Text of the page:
If you're a man, and enjoy powerful tools, then a power washer seems like the most amazing thing ever. When I washed my deck, I actually found myself cutting the wood in places. Sweet. That's a lot of pressure. What an awesome tool!
Except that it gets kind of exhausting to use. Fighting the pressure requires using muscles you probably don't normally use. Your feet get intolerably wet, and fragments of wood get everywhere. It's a messy business.
The driveway was actually easier to clean, but it's at least ten times the surface area when you count the sidewalks. It felt like it might take forever to get the whole thing clean.
When I finally got it done, however, I felt pretty relieved and happy with the result. It looks like someone might live here again.
I was driving home from an errand this afternoon, when my phone tickled me to let me know I had a text. All of a sudden, it started talking to me via the Bluetooth interface in the car.
"You have a text from Diana Mattoni. Say, 'read it,' or, 'I'm done.'"
So I tell it to read it, and then it asks, "Reply, call back or I'm done."
Now if they could just pass the no texting or hands-on calling law here in Ohio.
Amazon recently announced a bunch of new Kindle models, including one without a keyboard, and one that is almost a full-blown tablet. While the tablet model seemed like a natural progression, the thing that always impressed me about the Kindle, even if I didn't have one, was the e-ink screen. Put simply, it's like reading paper, and blows away the readability of an LCD screen.
The new cheapest model is only $79, "with offers," meaning it shows ads on the screensaver and in the main menu. I think it was another $20 to get it without those, but honestly, who cares? It doesn't get in the way of reading. I haven't bought a lot of books in the last two years, in large part because of the moving and desire to not add big heavy stuff to my life. I bought Diana a Kindle last year, and decided to take the plunge.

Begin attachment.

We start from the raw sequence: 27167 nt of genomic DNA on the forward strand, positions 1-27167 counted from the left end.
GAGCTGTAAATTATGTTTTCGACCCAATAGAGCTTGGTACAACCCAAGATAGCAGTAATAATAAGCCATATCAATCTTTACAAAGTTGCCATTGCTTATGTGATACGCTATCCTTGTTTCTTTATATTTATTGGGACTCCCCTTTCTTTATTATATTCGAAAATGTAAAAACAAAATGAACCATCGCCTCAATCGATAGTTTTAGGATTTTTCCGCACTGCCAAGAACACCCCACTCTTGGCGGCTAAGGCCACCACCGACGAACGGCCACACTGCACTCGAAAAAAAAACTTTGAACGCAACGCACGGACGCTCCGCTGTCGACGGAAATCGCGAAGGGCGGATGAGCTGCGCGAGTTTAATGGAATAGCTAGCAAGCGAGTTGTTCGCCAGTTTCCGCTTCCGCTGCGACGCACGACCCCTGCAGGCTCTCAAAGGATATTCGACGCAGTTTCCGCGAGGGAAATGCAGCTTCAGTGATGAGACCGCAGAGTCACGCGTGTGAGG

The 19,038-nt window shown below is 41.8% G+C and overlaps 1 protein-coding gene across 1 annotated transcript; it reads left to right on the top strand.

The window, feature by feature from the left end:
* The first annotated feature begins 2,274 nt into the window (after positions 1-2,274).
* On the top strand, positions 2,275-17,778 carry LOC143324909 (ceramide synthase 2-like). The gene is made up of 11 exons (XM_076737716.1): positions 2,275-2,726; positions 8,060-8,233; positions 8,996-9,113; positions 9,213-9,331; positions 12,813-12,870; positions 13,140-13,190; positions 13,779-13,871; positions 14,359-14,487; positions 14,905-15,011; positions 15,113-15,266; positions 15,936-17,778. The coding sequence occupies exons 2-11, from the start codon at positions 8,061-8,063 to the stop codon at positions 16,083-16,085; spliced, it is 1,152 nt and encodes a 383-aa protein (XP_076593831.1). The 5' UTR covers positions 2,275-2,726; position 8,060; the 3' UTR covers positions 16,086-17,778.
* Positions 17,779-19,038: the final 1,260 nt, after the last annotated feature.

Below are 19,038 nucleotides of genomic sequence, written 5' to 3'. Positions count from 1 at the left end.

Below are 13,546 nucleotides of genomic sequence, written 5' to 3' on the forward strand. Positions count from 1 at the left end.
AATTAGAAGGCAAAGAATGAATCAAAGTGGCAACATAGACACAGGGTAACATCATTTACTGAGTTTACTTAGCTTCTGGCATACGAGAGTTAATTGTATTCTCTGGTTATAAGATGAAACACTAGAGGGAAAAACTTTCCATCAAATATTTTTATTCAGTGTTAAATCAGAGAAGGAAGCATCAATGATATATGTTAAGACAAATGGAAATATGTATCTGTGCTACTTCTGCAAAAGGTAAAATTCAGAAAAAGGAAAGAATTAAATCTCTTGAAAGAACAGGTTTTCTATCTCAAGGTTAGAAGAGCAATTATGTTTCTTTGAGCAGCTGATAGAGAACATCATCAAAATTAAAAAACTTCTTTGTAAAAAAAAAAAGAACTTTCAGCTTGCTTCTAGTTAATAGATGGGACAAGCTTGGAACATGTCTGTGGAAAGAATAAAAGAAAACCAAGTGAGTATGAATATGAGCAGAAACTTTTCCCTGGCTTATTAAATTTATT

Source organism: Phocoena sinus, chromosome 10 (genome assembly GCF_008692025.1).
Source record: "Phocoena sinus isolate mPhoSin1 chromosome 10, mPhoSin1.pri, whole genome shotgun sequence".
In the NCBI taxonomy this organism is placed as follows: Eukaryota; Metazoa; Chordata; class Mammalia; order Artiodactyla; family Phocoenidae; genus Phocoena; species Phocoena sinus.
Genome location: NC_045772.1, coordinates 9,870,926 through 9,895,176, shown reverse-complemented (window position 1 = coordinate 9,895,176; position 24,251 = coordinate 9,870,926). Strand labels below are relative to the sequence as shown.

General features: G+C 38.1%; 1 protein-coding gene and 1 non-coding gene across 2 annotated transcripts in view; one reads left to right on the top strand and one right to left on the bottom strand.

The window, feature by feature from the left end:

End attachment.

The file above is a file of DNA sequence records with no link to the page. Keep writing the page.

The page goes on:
I bought the Steve Jobs bio as the first title, uploaded a technical book I had in PDF form, and I'm considering buying another one. I can't tell you how much I've enjoyed reading on this thing. I tend to be a non-fiction guy, thus the bio, but I do like to read. I haven't done it nearly as much in my adult life, at least not purely for pleasure. It's like reading from a super clean book that weighs almost nothing. I really dig it.
At first, I tried reading via the iPad. It has a Kindle app, but I also get Wired that way. I'm not a huge fan of using it for reading. The LCD screen is not as sharp, and I think because it's backlit, it kind of wears on your eyes after awhile. Of course, it wouldn't work at all in the sun.
Gonch makes the case that it's not a great device because it only does one thing, which is funny because that's exactly the reason I think it's so great. With it coming so far down in price, and very obviously headed toward free, it's a no-brainer. It's just better to read with than an iPad. (Sidebar: I grossly underuse the iPad, too, but that's a post for a different day.)
I'm very happy with the Kindle, and look forward to doing a lot more reading than I used to.